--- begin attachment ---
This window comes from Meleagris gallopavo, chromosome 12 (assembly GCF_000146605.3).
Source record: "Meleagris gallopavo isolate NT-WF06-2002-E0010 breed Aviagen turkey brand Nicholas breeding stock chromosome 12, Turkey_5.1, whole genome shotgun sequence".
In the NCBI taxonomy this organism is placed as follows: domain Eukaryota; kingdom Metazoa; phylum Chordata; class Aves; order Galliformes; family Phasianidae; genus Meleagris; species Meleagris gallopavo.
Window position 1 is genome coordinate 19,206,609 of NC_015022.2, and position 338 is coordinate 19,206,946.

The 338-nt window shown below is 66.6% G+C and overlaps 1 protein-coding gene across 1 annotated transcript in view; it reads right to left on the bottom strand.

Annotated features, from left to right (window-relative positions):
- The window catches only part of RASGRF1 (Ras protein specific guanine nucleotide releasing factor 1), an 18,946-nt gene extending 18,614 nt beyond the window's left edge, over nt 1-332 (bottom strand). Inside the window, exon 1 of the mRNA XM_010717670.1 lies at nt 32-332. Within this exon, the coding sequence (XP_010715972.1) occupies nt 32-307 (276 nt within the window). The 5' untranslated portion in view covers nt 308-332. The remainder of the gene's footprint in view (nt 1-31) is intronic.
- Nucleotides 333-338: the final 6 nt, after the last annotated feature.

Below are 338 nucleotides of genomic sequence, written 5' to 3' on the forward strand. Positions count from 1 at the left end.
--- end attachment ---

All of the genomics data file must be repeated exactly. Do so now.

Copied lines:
This window comes from Meleagris gallopavo, chromosome 12 (assembly GCF_000146605.3).
Source record: "Meleagris gallopavo isolate NT-WF06-2002-E0010 breed Aviagen turkey brand Nicholas breeding stock chromosome 12, Turkey_5.1, whole genome shotgun sequence".
In the NCBI taxonomy this organism is placed as follows: domain Eukaryota; kingdom Metazoa; phylum Chordata; class Aves; order Galliformes; family Phasianidae; genus Meleagris; species Meleagris gallopavo.
Window position 1 is genome coordinate 19,206,609 of NC_015022.2, and position 338 is coordinate 19,206,946.

The 338-nt window shown below is 66.6% G+C and overlaps 1 protein-coding gene across 1 annotated transcript in view; it reads right to left on the bottom strand.

Annotated features, from left to right (window-relative positions):
- The window catches only part of RASGRF1 (Ras protein specific guanine nucleotide releasing factor 1), an 18,946-nt gene extending 18,614 nt beyond the window's left edge, over nt 1-332 (bottom strand). Inside the window, exon 1 of the mRNA XM_010717670.1 lies at nt 32-332. Within this exon, the coding sequence (XP_010715972.1) occupies nt 32-307 (276 nt within the window). The 5' untranslated portion in view covers nt 308-332. The remainder of the gene's footprint in view (nt 1-31) is intronic.
- Nucleotides 333-338: the final 6 nt, after the last annotated feature.

Below are 338 nucleotides of genomic sequence, written 5' to 3' on the forward strand. Positions count from 1 at the left end.